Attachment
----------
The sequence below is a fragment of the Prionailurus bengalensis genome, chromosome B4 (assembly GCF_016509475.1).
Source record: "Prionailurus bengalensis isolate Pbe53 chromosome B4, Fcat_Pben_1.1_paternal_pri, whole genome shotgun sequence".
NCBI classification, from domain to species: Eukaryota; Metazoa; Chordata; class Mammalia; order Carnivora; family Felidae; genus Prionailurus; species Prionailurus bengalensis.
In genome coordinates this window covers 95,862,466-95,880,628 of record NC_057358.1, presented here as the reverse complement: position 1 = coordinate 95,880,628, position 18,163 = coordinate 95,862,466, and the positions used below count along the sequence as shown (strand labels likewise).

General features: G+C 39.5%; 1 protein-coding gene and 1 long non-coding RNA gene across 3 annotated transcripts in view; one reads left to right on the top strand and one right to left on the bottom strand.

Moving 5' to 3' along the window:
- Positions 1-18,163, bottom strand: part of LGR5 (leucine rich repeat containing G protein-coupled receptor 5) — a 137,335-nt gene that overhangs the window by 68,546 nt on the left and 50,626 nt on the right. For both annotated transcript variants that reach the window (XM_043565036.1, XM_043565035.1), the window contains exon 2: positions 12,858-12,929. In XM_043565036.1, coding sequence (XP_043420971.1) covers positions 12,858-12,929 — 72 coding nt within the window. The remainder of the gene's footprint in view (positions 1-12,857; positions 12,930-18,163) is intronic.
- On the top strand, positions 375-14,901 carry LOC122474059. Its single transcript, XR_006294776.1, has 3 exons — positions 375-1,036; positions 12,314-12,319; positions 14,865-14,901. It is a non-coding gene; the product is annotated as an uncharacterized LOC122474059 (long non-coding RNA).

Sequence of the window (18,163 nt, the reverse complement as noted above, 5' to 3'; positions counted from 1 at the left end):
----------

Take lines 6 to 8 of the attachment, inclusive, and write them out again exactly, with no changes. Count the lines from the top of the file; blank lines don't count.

Moving 5' to 3' along the window:
- Positions 1-18,163, bottom strand: part of LGR5 (leucine rich repeat containing G protein-coupled receptor 5) — a 137,335-nt gene that overhangs the window by 68,546 nt on the left and 50,626 nt on the right. For both annotated transcript variants that reach the window (XM_043565036.1, XM_043565035.1), the window contains exon 2: positions 12,858-12,929. In XM_043565036.1, coding sequence (XP_043420971.1) covers positions 12,858-12,929 — 72 coding nt within the window. The remainder of the gene's footprint in view (positions 1-12,857; positions 12,930-18,163) is intronic.
- On the top strand, positions 375-14,901 carry LOC122474059. Its single transcript, XR_006294776.1, has 3 exons — positions 375-1,036; positions 12,314-12,319; positions 14,865-14,901. It is a non-coding gene; the product is annotated as an uncharacterized LOC122474059 (long non-coding RNA).